April 11, 2012 by Jason Hood
Adoniram Judson had three wives, all incredible women. The first (Ann, also called Nancy) was strong-willed and fiery yet compassionate and godly; the second (Sarah) beautiful and strong enough to engage in frontier mission work on her own after her first husband died; the third (Emily) was homely but good-humored and blessed with strong literary talents. Nancy and Sarah died on mission; all three aided his mission work greatly; and all were loved and celebrated by their husband.
When Adoniram proposed to Emily, he sent her a letter along with a watch. The watch was first given to Nancy when she left Asia for a furlough in the US, and after her death he had given the watch to Sarah (at that time married to another missionary in Burma) as he divested himself of Nancy’s worldly possessions. The letter reads as follows:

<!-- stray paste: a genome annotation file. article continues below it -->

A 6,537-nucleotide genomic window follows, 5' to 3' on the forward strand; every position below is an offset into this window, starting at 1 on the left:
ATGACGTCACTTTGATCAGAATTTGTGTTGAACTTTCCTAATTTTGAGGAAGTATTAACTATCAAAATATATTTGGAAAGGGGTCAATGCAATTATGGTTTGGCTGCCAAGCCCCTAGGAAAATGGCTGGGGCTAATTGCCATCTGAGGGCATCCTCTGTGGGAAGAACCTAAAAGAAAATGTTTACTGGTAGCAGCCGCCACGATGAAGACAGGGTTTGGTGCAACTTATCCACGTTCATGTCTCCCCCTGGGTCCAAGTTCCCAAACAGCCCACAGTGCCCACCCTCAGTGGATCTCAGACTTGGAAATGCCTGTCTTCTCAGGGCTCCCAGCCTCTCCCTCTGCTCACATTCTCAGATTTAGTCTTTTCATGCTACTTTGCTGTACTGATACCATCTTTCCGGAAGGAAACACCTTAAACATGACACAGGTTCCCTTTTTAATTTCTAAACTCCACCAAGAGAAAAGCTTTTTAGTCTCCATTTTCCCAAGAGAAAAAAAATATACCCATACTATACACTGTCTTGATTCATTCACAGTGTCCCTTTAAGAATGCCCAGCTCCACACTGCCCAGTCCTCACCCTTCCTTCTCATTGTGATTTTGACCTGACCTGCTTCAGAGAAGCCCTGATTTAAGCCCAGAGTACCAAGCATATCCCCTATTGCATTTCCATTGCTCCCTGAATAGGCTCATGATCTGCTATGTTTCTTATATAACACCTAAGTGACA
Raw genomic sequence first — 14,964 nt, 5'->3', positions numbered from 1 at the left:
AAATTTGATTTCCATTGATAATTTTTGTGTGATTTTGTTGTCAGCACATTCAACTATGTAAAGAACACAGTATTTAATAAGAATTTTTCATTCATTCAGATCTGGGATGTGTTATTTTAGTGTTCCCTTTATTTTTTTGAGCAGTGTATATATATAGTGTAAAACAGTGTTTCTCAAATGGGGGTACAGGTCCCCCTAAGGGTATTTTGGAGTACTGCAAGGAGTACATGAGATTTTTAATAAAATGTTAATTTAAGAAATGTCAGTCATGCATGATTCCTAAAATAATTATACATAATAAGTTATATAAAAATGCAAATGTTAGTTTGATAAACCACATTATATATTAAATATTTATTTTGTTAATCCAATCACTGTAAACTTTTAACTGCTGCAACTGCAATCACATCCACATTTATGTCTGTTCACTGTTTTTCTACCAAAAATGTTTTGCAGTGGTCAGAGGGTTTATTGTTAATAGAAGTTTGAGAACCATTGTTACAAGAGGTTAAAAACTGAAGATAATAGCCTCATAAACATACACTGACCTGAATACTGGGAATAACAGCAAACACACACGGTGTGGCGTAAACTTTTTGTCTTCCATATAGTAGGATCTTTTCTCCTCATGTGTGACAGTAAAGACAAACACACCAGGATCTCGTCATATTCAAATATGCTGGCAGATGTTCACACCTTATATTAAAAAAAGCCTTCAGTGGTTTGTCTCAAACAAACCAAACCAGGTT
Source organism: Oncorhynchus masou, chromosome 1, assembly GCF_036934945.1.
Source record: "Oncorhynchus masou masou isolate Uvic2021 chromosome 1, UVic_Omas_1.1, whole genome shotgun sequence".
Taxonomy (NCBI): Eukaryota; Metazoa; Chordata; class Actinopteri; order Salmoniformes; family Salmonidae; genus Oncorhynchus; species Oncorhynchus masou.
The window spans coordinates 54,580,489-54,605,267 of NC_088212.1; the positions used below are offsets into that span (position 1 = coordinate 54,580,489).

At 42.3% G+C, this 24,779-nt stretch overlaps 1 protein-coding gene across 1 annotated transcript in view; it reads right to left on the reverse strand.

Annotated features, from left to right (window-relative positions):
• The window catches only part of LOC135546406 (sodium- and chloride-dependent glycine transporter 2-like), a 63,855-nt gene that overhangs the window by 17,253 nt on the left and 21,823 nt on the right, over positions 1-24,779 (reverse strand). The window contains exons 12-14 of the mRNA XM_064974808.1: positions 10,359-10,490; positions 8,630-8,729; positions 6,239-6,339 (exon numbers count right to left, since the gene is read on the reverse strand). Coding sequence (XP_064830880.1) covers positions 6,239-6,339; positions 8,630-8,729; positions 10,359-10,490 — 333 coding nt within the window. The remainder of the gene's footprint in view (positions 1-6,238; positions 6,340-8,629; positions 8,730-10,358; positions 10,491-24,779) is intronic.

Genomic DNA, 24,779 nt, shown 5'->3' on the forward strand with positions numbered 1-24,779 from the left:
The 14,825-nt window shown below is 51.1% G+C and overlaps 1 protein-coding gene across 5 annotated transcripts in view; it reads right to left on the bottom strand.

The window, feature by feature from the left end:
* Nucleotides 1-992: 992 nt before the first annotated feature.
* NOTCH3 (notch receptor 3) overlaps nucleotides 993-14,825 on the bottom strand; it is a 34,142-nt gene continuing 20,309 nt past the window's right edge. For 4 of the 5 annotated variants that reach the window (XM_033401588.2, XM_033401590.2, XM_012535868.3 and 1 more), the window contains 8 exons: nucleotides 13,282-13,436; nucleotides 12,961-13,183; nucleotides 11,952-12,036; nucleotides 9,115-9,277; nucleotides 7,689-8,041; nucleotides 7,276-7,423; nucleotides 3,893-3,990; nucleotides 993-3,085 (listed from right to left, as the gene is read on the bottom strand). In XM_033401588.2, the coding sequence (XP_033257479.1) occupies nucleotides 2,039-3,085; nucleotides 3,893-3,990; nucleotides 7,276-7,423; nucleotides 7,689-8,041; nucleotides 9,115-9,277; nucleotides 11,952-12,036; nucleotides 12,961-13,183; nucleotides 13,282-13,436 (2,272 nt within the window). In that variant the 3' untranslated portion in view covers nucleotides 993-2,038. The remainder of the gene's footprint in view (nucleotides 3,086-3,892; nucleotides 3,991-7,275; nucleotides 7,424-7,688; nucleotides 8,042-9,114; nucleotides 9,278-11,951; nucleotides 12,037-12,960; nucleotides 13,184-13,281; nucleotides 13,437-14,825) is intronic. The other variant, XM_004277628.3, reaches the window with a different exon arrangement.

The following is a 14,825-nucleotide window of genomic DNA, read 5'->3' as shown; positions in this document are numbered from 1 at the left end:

January 20, 1846
I hand you, dearest one, a charmed watch. It always comes back to me, and brings its bearer with it. I gave it to Ann when a hemisphere divided us, and it brought her safely and surely to my arms. I gave it to Sarah during her husband’s lifetime (not then aware of the secret), and the charm, though slow in its operation, was true at last.
Were it not for the sweet sympathies you have kindly extended to me, and the blessed understanding that “love has taught me to guess at,” I should not venture to pray you to accept my present with such a note. Should you cease to “guess” and toss back the article, saying, “Your watch has lots its charm; it comes back to you, but brings not its wearer with it“– O first dash it to pieces, that it may be an emblem of what will remain of the heart of